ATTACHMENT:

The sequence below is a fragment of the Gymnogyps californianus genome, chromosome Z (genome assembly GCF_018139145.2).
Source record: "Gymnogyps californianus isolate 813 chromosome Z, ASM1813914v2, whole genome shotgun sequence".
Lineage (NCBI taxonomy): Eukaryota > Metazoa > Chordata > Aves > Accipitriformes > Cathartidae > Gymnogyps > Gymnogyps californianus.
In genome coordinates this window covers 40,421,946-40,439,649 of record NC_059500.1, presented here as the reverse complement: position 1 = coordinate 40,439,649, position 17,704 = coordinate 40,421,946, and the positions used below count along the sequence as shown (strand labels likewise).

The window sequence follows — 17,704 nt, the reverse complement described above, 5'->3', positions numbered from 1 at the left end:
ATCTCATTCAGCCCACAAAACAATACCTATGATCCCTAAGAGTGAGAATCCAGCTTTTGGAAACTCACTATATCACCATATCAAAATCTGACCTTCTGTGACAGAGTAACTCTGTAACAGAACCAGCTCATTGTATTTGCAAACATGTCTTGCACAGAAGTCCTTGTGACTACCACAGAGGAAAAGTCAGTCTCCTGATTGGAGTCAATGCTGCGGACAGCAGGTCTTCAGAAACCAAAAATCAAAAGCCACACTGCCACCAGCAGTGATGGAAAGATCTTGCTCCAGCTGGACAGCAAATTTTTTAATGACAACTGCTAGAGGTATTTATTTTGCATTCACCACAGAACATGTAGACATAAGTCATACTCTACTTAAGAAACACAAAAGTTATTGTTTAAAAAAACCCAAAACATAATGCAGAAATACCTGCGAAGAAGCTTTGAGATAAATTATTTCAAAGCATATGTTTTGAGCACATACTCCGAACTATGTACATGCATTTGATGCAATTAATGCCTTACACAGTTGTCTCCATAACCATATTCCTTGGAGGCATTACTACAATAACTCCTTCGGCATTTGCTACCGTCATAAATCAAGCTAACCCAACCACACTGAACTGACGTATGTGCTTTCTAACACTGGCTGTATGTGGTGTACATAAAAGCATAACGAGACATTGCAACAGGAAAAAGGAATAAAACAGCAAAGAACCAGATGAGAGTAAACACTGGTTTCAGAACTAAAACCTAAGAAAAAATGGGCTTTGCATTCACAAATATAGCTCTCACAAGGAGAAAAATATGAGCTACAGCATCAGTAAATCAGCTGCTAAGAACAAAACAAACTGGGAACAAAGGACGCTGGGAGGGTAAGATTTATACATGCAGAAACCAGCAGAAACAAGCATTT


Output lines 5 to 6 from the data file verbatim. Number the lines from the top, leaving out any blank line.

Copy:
The window sequence follows — 17,704 nt, the reverse complement described above, 5'->3', positions numbered from 1 at the left end:
ATCTCATTCAGCCCACAAAACAATACCTATGATCCCTAAGAGTGAGAATCCAGCTTTTGGAAACTCACTATATCACCATATCAAAATCTGACCTTCTGTGACAGAGTAACTCTGTAACAGAACCAGCTCATTGTATTTGCAAACATGTCTTGCACAGAAGTCCTTGTGACTACCACAGAGGAAAAGTCAGTCTCCTGATTGGAGTCAATGCTGCGGACAGCAGGTCTTCAGAAACCAAAAATCAAAAGCCACACTGCCACCAGCAGTGATGGAAAGATCTTGCTCCAGCTGGACAGCAAATTTTTTAATGACAACTGCTAGAGGTATTTATTTTGCATTCACCACAGAACATGTAGACATAAGTCATACTCTACTTAAGAAACACAAAAGTTATTGTTTAAAAAAACCCAAAACATAATGCAGAAATACCTGCGAAGAAGCTTTGAGATAAATTATTTCAAAGCATATGTTTTGAGCACATACTCCGAACTATGTACATGCATTTGATGCAATTAATGCCTTACACAGTTGTCTCCATAACCATATTCCTTGGAGGCATTACTACAATAACTCCTTCGGCATTTGCTACCGTCATAAATCAAGCTAACCCAACCACACTGAACTGACGTATGTGCTTTCTAACACTGGCTGTATGTGGTGTACATAAAAGCATAACGAGACATTGCAACAGGAAAAAGGAATAAAACAGCAAAGAACCAGATGAGAGTAAACACTGGTTTCAGAACTAAAACCTAAGAAAAAATGGGCTTTGCATTCACAAATATAGCTCTCACAAGGAGAAAAATATGAGCTACAGCATCAGTAAATCAGCTGCTAAGAACAAAACAAACTGGGAACAAAGGACGCTGGGAGGGTAAGATTTATACATGCAGAAACCAGCAGAAACAAGCATTT